She’d told him half the story. He deserved to hear the rest. She sipped, then handed him the glass. He put it to his lips and gazed at her over the rim of the crystal. “You can tell me later.”

Later? She thought of their scheduled parting at South Pass, of the emptiness that would follow. “We don’t have later. We only have now.”

He traced a finger across her cheek to the corner of her lips. “Now will never be enough.”

Nor for her either. He had irrevocably changed the melody of her life. 

He took a sip, then handed her back the glass. She savored the soft velvet-bodied wine with a hint of plum. “My parents, Scott, and I attended a charity ball on New Year’s Eve. We were on our way home when a vehicle hit us head on. Dad was driving. I was in the back seat with Scott. Our car plowed through a fence. A plank sheared off and smashed through my window. A chunk lodged in my neck barely missing the carotid artery. The car stopped when we hit an oak tree.”


“Vehicle, transportation, conveyance, carriage.” She gestured, caught in a game of charades.

“You can explain later. Go on.”

“The impact knocked me out. When I came to, my parents were dead. Scott was still alive, but a piece of fence had impaled him. I called nine-one-one.”

“What’s nine-one-one?”

“People with red bags. People like me.”

“There was no medicine in your bag for him, was there?” For a moment, Cullen glanced away, grew distant, as if looking into his past.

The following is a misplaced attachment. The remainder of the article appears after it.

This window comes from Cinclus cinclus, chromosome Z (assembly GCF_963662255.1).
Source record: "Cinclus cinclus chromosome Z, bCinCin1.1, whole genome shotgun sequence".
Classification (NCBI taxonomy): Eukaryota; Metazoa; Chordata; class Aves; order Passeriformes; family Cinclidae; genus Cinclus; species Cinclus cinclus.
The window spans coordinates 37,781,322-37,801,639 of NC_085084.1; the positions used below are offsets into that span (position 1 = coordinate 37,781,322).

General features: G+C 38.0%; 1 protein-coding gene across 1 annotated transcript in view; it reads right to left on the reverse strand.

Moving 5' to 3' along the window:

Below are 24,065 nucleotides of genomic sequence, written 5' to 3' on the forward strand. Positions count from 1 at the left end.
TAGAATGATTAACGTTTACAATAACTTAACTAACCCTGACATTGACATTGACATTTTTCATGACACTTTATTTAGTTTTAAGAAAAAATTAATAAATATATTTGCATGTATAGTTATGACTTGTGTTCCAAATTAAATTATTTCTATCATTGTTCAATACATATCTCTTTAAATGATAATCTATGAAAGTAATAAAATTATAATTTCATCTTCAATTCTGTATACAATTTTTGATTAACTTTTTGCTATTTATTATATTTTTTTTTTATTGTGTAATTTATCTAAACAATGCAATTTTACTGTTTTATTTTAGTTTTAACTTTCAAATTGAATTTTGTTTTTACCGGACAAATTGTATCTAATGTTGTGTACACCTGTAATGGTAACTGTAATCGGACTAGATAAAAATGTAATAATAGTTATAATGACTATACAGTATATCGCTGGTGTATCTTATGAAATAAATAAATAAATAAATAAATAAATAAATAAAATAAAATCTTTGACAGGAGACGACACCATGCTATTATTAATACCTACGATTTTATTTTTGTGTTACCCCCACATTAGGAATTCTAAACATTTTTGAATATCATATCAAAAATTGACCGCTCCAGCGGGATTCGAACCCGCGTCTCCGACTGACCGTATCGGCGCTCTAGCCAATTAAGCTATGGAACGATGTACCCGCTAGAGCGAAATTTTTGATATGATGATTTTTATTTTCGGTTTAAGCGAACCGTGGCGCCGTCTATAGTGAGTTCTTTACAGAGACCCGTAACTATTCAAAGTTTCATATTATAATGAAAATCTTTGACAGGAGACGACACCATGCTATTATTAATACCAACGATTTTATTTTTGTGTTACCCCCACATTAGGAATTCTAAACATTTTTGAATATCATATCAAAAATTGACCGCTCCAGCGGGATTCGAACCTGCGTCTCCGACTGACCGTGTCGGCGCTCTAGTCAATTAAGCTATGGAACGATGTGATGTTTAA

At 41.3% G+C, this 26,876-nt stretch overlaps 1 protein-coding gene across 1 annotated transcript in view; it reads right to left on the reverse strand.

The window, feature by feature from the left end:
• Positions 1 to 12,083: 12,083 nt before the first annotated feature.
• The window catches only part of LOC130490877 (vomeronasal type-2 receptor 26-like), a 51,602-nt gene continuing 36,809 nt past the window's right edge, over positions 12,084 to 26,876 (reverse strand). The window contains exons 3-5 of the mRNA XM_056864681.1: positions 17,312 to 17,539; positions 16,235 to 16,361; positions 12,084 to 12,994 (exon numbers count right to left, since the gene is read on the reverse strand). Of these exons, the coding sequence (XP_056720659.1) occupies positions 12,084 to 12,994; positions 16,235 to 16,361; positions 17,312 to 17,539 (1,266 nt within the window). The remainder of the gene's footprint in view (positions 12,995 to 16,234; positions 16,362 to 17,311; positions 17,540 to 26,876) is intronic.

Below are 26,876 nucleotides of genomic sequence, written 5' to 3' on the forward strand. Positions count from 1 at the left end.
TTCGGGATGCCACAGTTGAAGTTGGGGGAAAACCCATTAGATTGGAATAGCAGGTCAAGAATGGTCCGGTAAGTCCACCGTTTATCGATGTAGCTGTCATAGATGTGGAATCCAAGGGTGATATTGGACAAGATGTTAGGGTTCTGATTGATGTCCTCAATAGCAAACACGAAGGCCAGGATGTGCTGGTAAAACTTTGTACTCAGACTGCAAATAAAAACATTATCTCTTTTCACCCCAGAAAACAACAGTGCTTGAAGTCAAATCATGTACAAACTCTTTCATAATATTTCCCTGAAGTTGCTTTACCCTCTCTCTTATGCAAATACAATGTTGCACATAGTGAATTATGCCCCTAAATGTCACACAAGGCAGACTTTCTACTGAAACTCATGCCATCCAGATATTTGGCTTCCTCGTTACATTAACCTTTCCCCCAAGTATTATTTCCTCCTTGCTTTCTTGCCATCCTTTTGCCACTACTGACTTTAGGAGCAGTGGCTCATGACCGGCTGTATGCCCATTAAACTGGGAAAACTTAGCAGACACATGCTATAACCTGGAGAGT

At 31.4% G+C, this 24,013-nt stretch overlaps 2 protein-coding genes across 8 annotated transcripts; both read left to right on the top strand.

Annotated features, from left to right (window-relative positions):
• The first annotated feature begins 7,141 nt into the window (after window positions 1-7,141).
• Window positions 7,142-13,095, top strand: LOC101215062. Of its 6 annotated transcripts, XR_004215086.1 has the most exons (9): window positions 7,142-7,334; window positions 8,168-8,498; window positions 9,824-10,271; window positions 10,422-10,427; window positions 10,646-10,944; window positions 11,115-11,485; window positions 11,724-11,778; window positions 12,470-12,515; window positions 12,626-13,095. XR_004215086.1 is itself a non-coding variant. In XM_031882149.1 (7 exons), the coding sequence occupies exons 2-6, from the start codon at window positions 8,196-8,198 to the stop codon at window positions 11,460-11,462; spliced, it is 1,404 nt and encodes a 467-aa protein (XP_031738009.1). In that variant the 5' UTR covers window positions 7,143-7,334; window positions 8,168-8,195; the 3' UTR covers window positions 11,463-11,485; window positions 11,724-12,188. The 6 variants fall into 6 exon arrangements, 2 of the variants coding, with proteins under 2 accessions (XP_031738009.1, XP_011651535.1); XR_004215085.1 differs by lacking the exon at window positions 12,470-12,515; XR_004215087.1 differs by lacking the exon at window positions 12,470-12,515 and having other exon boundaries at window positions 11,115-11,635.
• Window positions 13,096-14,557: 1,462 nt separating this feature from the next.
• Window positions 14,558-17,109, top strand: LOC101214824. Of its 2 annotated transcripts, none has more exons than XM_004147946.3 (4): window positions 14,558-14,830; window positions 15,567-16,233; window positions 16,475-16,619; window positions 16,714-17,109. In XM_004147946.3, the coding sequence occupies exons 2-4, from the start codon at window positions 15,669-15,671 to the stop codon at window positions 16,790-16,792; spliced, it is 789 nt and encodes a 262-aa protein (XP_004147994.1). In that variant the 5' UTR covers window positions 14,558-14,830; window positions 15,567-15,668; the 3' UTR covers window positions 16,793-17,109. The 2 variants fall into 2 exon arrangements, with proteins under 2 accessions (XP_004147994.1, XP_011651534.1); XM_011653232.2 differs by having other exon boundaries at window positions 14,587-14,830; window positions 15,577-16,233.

“Scott’s only hope was getting to the hospital. All I could do was hold him and tell him help was on the way. He died before the ambulance arrived. He saved my life that night in the barn, but I couldn’t save him. I couldn’t save my parents. I’d been trained to save lives, but I couldn’t save the three people I loved most in the world.”

“Your parents were dead. Your Scott had a piece of fence in his chest. You’re not God. They were in His hands, not yours.”

“You don’t understand. I was trained—”

“I do understand. You’ve set yourself against an impossible standard and perceive anything less as failure. You didn’t fail. You did what only you could do. Provide comfort and hope during the last moments of his life. You have to let it go. His death wasn’t your fault.”

It was her fault. All of it was her fault. She was living a life she never should have had all because of a damned ruby brooch. She jumped to her feet and ran toward the river. Cullen ran after her. “Kit, stop.”

“Go away.”

“Without you, we would have lost most of the folks on the wagon train. You saved our lives. That has to count for something.”

“Every life is important. Saving one person doesn’t negate the guilt of being unable to save another.”

He spread his arms wide. “You think I don’t know that? God knows I’ve been trying most of my life to make up for failing my sister, but at some point we have to move on.”

“When I get home—”

He pulled her into his arms. “Don’t go.”